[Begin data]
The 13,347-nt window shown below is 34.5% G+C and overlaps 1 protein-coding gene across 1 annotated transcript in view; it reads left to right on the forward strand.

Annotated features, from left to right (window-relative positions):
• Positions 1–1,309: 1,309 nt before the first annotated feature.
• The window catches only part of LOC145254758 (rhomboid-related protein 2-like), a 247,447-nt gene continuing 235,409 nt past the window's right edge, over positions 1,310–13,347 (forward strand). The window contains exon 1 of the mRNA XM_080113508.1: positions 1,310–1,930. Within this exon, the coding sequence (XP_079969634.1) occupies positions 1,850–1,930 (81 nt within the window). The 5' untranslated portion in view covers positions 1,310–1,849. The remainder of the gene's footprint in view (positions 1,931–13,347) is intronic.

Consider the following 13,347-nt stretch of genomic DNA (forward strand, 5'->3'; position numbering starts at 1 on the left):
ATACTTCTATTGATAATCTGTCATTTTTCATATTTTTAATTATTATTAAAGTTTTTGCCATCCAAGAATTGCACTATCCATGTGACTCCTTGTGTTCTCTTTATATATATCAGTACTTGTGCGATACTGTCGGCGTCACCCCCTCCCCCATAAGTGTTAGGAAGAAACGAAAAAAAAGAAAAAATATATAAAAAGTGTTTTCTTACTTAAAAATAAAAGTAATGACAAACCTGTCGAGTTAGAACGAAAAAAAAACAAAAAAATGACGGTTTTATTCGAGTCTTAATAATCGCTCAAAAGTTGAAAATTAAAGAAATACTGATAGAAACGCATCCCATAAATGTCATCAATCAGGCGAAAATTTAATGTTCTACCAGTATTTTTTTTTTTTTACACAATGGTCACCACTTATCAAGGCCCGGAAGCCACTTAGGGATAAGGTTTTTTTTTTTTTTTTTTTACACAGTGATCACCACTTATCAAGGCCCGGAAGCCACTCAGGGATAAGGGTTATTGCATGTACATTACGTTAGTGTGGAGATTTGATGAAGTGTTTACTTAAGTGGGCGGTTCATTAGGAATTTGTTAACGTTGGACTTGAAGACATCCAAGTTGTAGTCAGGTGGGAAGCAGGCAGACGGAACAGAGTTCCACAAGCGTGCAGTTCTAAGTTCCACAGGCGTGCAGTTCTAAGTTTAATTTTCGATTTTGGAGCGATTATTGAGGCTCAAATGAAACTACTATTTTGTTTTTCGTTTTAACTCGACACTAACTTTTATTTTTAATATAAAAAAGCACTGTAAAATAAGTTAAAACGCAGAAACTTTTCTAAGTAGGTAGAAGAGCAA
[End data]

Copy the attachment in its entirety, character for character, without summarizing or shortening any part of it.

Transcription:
The 13,347-nt window shown below is 34.5% G+C and overlaps 1 protein-coding gene across 1 annotated transcript in view; it reads left to right on the forward strand.

Annotated features, from left to right (window-relative positions):
• Positions 1–1,309: 1,309 nt before the first annotated feature.
• The window catches only part of LOC145254758 (rhomboid-related protein 2-like), a 247,447-nt gene continuing 235,409 nt past the window's right edge, over positions 1,310–13,347 (forward strand). The window contains exon 1 of the mRNA XM_080113508.1: positions 1,310–1,930. Within this exon, the coding sequence (XP_079969634.1) occupies positions 1,850–1,930 (81 nt within the window). The 5' untranslated portion in view covers positions 1,310–1,849. The remainder of the gene's footprint in view (positions 1,931–13,347) is intronic.

Consider the following 13,347-nt stretch of genomic DNA (forward strand, 5'->3'; position numbering starts at 1 on the left):
ATACTTCTATTGATAATCTGTCATTTTTCATATTTTTAATTATTATTAAAGTTTTTGCCATCCAAGAATTGCACTATCCATGTGACTCCTTGTGTTCTCTTTATATATATCAGTACTTGTGCGATACTGTCGGCGTCACCCCCTCCCCCATAAGTGTTAGGAAGAAACGAAAAAAAAGAAAAAATATATAAAAAGTGTTTTCTTACTTAAAAATAAAAGTAATGACAAACCTGTCGAGTTAGAACGAAAAAAAAACAAAAAAATGACGGTTTTATTCGAGTCTTAATAATCGCTCAAAAGTTGAAAATTAAAGAAATACTGATAGAAACGCATCCCATAAATGTCATCAATCAGGCGAAAATTTAATGTTCTACCAGTATTTTTTTTTTTTTACACAATGGTCACCACTTATCAAGGCCCGGAAGCCACTTAGGGATAAGGTTTTTTTTTTTTTTTTTTTACACAGTGATCACCACTTATCAAGGCCCGGAAGCCACTCAGGGATAAGGGTTATTGCATGTACATTACGTTAGTGTGGAGATTTGATGAAGTGTTTACTTAAGTGGGCGGTTCATTAGGAATTTGTTAACGTTGGACTTGAAGACATCCAAGTTGTAGTCAGGTGGGAAGCAGGCAGACGGAACAGAGTTCCACAAGCGTGCAGTTCTAAGTTCCACAGGCGTGCAGTTCTAAGTTTAATTTTCGATTTTGGAGCGATTATTGAGGCTCAAATGAAACTACTATTTTGTTTTTCGTTTTAACTCGACACTAACTTTTATTTTTAATATAAAAAAGCACTGTAAAATAAGTTAAAACGCAGAAACTTTTCTAAGTAGGTAGAAGAGCAA